Absolute Convictions: My Father, a City, and the Conflict that Divided America

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Macmillan, Feb 21, 2006 - History - 292 pages
2 Reviews
On October 23, 1998, the Buffalo abortion provider Barnett Slepian was killed by a sniper's bullet fired through the kitchen window of his home. Days later, police informed another local doctor, Shalom Press, that they had received a threat warning that he was "next on the list." Within hours the Press household was under twenty-four-hour federal marshal protection. America's violent struggle over abortion - which had already claimed the lives of five doctors and clinic workers - had come to Buffalo.
In Absolute Convictions, Eyal Press returns to his hometown seeking to understand how an issue many people thought was settled decades ago could inspire such rage. Press combines a retelling of his family's experience with firsthand accounts of protesters arrested outside his father's office, patients who braved the gauntlet of demonstrators, and politicians who attempted to appease both sides. Through the Press family and the city of Buffalo, a blue-collar town undergoing wrenching economic changes, we see, as never before, the people behind the absolute convictions that have divided our nation for the past three decades.
With remarkable sensitivity, Press has written both a gripping narrative account of a family and a city caught in the crossfire of moral fervor and individual rights, and an incisive history that offers new insight into the economic and social roots of America's most volatile conflict.
 

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LibraryThing Review

User Review  - wealhtheowwylfing - LibraryThing

Eyal Press has written a rambling history of his father's reproductive health care work in Buffalo. A stoic, quiet veteran, Dr. Shalom Press came to the US for medical training and ended up staying to ... Read full review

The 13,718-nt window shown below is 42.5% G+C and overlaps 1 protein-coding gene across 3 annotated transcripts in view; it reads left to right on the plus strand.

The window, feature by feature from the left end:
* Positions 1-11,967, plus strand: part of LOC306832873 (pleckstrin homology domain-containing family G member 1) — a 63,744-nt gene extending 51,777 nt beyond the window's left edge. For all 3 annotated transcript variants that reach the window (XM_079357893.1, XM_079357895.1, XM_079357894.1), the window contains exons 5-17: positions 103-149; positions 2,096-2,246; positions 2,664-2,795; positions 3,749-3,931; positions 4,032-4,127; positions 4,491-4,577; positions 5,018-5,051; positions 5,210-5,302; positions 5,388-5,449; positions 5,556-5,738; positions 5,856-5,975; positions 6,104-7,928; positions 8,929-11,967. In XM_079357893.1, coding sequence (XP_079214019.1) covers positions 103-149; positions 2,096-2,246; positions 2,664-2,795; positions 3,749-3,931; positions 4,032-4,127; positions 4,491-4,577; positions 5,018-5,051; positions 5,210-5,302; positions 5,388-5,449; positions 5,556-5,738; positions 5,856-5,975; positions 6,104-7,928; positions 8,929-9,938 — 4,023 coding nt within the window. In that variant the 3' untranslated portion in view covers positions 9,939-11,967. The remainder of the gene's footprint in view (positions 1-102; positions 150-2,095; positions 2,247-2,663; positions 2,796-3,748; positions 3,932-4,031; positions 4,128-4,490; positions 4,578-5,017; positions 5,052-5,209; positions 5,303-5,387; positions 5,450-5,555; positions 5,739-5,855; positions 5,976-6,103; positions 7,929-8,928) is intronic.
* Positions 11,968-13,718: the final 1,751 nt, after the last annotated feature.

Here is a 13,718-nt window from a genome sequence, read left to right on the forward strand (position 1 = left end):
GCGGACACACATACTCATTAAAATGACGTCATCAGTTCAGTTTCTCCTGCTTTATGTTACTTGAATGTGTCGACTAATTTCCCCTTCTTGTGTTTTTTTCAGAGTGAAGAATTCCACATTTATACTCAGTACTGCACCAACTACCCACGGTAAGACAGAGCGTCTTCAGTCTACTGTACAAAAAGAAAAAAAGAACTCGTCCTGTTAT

ABSOLUTE CONVICTIONS: My Father, a City, and the Conflict That Divided America

User Review  - Kirkus

The son of a Buffalo gynecologist caught in the abortion wars charts the history of the pro-life movement and examines the effects of the murder of another doctor, a family friend and colleague, on ... Read full review

Contents

Prologue
1
Notes
259
Acknowledgments
281
Copyright

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About the author (2006)

Eyal Press is a journalist based in New York City. A regular contributor to
The Nation and The American Prospect, his articles have appeared in The Atlantic Monthly, The New York Times Magazine, the Los Angeles Times, and Mother Jones. He was a finalist for the 2004 J. Anthony Lukas Work-in-Progress Award and has received the James Aronson Award for Social Justice Journalism, the Science-in-Society Award from the National Association of Science Writers and Editors, and an Open Society Institute fellowship.

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